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Ski instructor, 32, struck down by rare DEMENTIA

A 32-year-old newlywed ski instructor needs round-the-clock care and has been given just years to live in the ‘youngest case’ of dementia doctors have ever seen. 

Becky Barletta from Hundon in Suffolk was diagnosed with the hereditary condition just one year ago, and her devastated family say it has now altered her personality ‘beyond all recognition’.

Her sister said the ‘blonde bombshell’ lit up a room wherever she went, before she was given the tragic diagnosis at the age of just 31.

Becky Barletta pictured with her husband Luca, a fellow ski instructor, on their wedding day

Becky is described by her sister Sophie as a charismatic ‘blonde bombshell’ who ‘lit up the room whenever she went’.

But just one year after being diagnosed with frontotemporal dementia, she needs 24 hour care. 

Her 30-year-old sister Sophie said her sister’s diagnosis was the youngest case the specialist had ever seen.

She told the Cambridge News: ‘I was always so proud of her, so proud to say: ‘My sister is a ski instructor’. I wasn’t jealous of her but she was like ‘the blonde bombshell’ compared to me.

‘She was such a good ski instructor and especially with children – all her clients loved her.

‘She wasn’t fake tan and nails she was authentically beautiful. She was outdoorsy and outgoing. Everybody loved Becks, she was beautiful. She still is.’

Stunning Becky pictured centre on her wedding day - just months later, she requires constant care

Stunning Becky pictured centre on her wedding day – just months later, she requires constant care

Becky is described by her sister Sophie as a charismatic 'blonde bombshell' who 'lit up the room whenever she went'

Becky is described by her sister Sophie as a charismatic ‘blonde bombshell’ who ‘lit up the room whenever she went’

Sophie lives with her husband and two children next door to her parents’ home, where Becky is cared for.   

She added: ‘They say the younger the patient the more rapid it can be and it has been very rapid. There is not much of our old Becky left. She repeats the same stories to us and says inappropriate things. 

‘It is not because I am embarrassed, but because I find it so sad to watch.’

Becky was diagnosed last August by the same doctor who diagnosed her uncle James with the condition. James died in his 50s as a result of the disease.

Her mother’s cousin Philipa also died from the disease in her 40s.

But it was not an easy route getting Becky to go for a medical assessment and the family were hoping against hope that it was something else, perhaps the stress of her forthcoming wedding.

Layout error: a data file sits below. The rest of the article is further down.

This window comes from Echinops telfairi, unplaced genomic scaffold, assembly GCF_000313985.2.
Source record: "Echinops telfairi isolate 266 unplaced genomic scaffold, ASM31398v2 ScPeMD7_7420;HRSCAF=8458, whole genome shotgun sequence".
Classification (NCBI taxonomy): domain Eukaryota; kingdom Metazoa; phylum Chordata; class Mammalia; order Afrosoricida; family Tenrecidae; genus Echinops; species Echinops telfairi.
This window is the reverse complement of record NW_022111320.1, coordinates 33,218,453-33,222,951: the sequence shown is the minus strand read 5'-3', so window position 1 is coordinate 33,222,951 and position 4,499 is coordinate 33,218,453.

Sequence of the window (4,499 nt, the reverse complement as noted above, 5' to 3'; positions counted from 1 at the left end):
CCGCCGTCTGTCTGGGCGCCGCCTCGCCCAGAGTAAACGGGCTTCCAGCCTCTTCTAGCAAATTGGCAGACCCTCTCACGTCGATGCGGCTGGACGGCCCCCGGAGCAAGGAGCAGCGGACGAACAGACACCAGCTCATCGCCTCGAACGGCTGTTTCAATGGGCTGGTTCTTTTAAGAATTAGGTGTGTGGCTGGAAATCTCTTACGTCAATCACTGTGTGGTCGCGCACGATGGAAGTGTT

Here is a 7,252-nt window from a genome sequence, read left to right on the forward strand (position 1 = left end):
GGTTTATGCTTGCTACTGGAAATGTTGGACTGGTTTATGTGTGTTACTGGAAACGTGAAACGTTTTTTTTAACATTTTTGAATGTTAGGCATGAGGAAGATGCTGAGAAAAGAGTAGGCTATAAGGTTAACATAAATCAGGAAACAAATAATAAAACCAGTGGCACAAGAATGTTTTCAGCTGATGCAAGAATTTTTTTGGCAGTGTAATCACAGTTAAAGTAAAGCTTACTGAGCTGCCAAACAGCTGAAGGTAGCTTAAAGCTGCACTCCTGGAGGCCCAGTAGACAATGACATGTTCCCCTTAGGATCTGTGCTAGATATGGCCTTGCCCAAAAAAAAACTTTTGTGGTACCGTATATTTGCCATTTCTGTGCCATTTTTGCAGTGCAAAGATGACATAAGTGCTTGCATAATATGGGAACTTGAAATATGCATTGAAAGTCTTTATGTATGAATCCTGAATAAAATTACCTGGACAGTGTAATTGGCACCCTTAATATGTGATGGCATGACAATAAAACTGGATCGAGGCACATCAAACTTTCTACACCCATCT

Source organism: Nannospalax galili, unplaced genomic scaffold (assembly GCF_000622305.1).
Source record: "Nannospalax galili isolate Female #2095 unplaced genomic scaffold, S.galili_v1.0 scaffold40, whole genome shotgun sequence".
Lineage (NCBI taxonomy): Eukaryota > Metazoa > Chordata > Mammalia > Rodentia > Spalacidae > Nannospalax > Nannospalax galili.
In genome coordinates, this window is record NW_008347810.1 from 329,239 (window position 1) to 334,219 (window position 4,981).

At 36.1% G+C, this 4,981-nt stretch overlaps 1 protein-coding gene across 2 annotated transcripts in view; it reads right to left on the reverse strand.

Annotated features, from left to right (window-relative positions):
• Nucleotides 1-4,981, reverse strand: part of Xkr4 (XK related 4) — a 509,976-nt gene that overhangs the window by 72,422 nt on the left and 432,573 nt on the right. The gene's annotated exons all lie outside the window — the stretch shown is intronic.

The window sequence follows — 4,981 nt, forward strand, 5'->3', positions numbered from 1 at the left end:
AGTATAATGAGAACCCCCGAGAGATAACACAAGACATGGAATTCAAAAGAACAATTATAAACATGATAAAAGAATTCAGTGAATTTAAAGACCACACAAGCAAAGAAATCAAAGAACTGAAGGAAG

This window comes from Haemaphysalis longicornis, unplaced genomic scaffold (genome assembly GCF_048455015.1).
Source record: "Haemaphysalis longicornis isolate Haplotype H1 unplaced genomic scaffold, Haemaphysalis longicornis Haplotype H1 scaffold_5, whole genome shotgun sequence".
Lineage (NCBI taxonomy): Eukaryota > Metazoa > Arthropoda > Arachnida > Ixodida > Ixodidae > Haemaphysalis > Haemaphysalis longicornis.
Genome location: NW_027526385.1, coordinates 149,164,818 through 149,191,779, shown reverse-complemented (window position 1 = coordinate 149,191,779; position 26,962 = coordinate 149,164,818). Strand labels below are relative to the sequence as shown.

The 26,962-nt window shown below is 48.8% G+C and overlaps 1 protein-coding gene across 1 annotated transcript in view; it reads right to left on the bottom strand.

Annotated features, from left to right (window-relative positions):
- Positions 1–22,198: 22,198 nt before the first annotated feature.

The symptoms came in the months leading up to Becky’s wedding.

Sophie recalls: ‘She began an obsessive running regime because she obviously wanted to look her best, but her colleagues noticed changes too.

‘She was displaying inappropriate behaviour with clients on the slopes and not looking after them as well as she had previously.’

Despite her family and friend’s concerns Becky lacked awareness of her condition, and refused to get into the car to go a medical assessment.

It was only after her sister pleaded with her and said she would do the tests as well to check for the hereditary condition that she relented.

But despite tests there is no faulty gene yet discovered which the family carry that explains why some of them develop the condition.

‘She had brain scans and written tests. So they said spell the word ‘world’ backwards and things like that, and I did it at the same time.

‘It’s been a year now. The situation is so hopeless, but we want to try to dredge something remotely positive out of it.’

Added to her worry about her sister, Sophie has to deal with the terrifying possibility that she may also develop the disease.

‘As it is hereditary, I’m living with the fear I or my children might get it, so to watch my sister’s deterioration is a daily reminder of how cruel this illness is.

‘We just want a cure so our family and other families don’t have to go through it – whether it is your sister at 31 or your grandma at 90, either way. A lot of people think it is an inevitable part of aging and it isn’t – its a disease.’

It is unlikely Becky will live beyond ten more years. It will be a rapid deterioration, as the disease progresses she will find it hard to swallow and eventually stop being able to communicate as her body slowly shuts down.

‘I talk about it now as though it is not happening,’ says Sophie.

‘I can’t imagine how hard it is for her husband Luca because they only got married in October 2015.

‘Being a mum is all she ever wanted and she still says now: ‘Three is the magic number,’ because she always wanted three children. She always wanted children but they didn’t get round to it before everything happened.

‘I am quite numb because its just facts now. I feel like it’s happening to a different family because its such a big thing that I cant process it.

‘It is out with the realms of our normality and it is so hopeless and awful that I think if I did try to rationalise it we couldn’t cope.’

The family are just trying to keep going, says Sophie. And they are holding a walk with friends later next month to raise funds for the Alzheimer’s Society’s research into the condition.

Despite the disease Becky still loves walking and watching TV and the family hope it will be a chance for people to see her and talk to her.